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Gold rose for a second day on Thursday after Federal Reserve officials hinted that U.S. interest rates could rise more slowly than expected, while palladium was lifted to a 16-year high by strong industrial metals markets.
The minutes of the Fed's July 25-26 policy meeting showed some policymakers wished to halt further rate increases until it is clear the trend of soft inflation is transitory.
Gold is sensitive to rising interest rates because they push up bond yields, raising the opportunity cost of holding non-yielding bullion, and tend to strengthen the dollar, in which gold is priced.
The dollar and bond yields fell after the minutes were released but have recouped some losses.
Spot gold rose 0.30 percent at $1,286.51 an ounce after rising 0.9 percent Wednesday.
U.S. gold futures for December delivery settled up $9.50 at $1,292.40 an ounce.
Commerzbank analyst Carsten Fritsch said U.S. President Donald Trump's decision to disband two high-profile business advisory councils also helped gold because it shook confidence
in Trump's ability to enact economic stimulus, lowering expectations of rate rises.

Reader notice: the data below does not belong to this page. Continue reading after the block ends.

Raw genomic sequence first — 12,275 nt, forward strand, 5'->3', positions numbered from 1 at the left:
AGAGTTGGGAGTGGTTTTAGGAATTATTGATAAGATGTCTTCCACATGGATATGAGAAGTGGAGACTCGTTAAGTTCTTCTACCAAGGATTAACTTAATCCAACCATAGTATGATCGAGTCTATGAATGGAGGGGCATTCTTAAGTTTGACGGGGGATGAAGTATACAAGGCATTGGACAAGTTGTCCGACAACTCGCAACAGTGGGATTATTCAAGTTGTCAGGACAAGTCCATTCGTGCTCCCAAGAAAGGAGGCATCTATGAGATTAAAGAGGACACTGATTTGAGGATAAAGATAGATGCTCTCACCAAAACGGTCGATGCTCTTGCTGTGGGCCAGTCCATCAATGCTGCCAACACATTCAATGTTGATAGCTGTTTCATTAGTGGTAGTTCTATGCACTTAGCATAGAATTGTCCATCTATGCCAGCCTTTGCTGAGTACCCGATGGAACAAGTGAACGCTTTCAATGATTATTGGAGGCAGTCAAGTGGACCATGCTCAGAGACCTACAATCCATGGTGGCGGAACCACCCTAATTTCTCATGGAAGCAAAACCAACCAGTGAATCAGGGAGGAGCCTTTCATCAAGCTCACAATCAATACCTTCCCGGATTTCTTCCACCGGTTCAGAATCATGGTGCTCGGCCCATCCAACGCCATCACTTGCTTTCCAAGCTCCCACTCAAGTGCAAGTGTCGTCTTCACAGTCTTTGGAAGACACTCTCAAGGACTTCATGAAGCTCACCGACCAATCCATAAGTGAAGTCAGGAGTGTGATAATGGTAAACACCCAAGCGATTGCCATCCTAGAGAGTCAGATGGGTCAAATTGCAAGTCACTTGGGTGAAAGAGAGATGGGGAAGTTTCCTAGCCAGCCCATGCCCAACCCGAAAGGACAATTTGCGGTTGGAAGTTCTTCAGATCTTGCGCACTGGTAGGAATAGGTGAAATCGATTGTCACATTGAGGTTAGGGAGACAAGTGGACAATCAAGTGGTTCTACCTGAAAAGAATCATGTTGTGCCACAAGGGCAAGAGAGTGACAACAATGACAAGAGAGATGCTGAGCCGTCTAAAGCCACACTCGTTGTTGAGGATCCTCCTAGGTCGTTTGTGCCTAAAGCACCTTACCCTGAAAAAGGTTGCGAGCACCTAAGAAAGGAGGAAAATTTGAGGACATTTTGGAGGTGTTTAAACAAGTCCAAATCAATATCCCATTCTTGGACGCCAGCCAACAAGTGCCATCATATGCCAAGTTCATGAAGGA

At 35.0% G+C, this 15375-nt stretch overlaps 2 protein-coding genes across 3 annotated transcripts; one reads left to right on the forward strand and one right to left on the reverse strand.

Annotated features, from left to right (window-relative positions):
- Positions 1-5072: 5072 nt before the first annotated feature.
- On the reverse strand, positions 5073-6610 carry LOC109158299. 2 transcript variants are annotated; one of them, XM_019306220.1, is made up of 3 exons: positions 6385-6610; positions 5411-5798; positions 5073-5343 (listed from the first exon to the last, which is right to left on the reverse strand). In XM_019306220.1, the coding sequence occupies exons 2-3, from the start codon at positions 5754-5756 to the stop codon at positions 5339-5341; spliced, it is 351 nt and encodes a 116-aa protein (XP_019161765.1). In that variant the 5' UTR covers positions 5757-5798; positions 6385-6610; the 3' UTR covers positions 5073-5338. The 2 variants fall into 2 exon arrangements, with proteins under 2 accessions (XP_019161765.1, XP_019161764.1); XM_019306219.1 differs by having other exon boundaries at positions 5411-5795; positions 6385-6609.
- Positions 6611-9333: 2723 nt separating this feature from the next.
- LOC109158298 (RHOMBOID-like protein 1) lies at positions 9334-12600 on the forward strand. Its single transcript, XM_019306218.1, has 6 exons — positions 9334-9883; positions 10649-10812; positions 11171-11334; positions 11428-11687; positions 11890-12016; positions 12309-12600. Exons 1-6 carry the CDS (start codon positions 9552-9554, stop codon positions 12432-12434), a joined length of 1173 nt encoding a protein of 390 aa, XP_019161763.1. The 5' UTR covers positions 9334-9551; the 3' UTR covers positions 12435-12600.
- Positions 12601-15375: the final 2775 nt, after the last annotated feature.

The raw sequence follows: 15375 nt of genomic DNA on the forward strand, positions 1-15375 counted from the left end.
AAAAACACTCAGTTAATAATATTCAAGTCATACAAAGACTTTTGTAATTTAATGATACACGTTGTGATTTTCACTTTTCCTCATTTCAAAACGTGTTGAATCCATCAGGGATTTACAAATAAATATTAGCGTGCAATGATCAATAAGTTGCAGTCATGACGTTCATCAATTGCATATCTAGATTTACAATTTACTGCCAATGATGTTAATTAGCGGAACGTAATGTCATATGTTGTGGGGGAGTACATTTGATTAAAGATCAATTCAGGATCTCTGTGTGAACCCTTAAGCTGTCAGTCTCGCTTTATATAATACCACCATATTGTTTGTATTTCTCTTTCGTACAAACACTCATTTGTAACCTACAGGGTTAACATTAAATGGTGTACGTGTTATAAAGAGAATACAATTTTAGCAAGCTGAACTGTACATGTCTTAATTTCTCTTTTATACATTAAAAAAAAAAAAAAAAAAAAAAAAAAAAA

Demand for gold as a safe haven also resurfaced after South Korea warned North Korea against "crossing a red line" and the United States said it would go ahead with joint military drills
despite pressure from China, Fritsch said.
"Gold is likely to breach USD 1,300/oz as the market prices in a less hawkish Fed, particularly in a risk-off environment," analysts at Standard Chartered said in a note. But Fritsch said gold would struggle to rise above $1,295 after failing three times this year.
"Speculative long positions are at quite high levels," he said. "If we fail again here this could provoke a correction."
Gold has been supported by physical buying, with holdings in the largest gold-backed exchange-traded-fund, New York's SPDR Gold Trust, 275,663 ounces, or 1.1 percent, higher on Wednesday
than Friday's levels.
Technical resistance was at the June high of $1,296.30 with Fibonacci support at $1,261.30, said analysts at ScotiaMocatta.
Palladium gained 0.99 percent to $923.05 an ounce after touching $929.50, the highest since February 2001.
The metal, used in the auto industry for emissions-controlling catalytic converters, was being carried higher by a strong rally in industrial metals such as copper and aluminium this week, said Dominic Schnider at UBS Wealth Management in Hong Kong.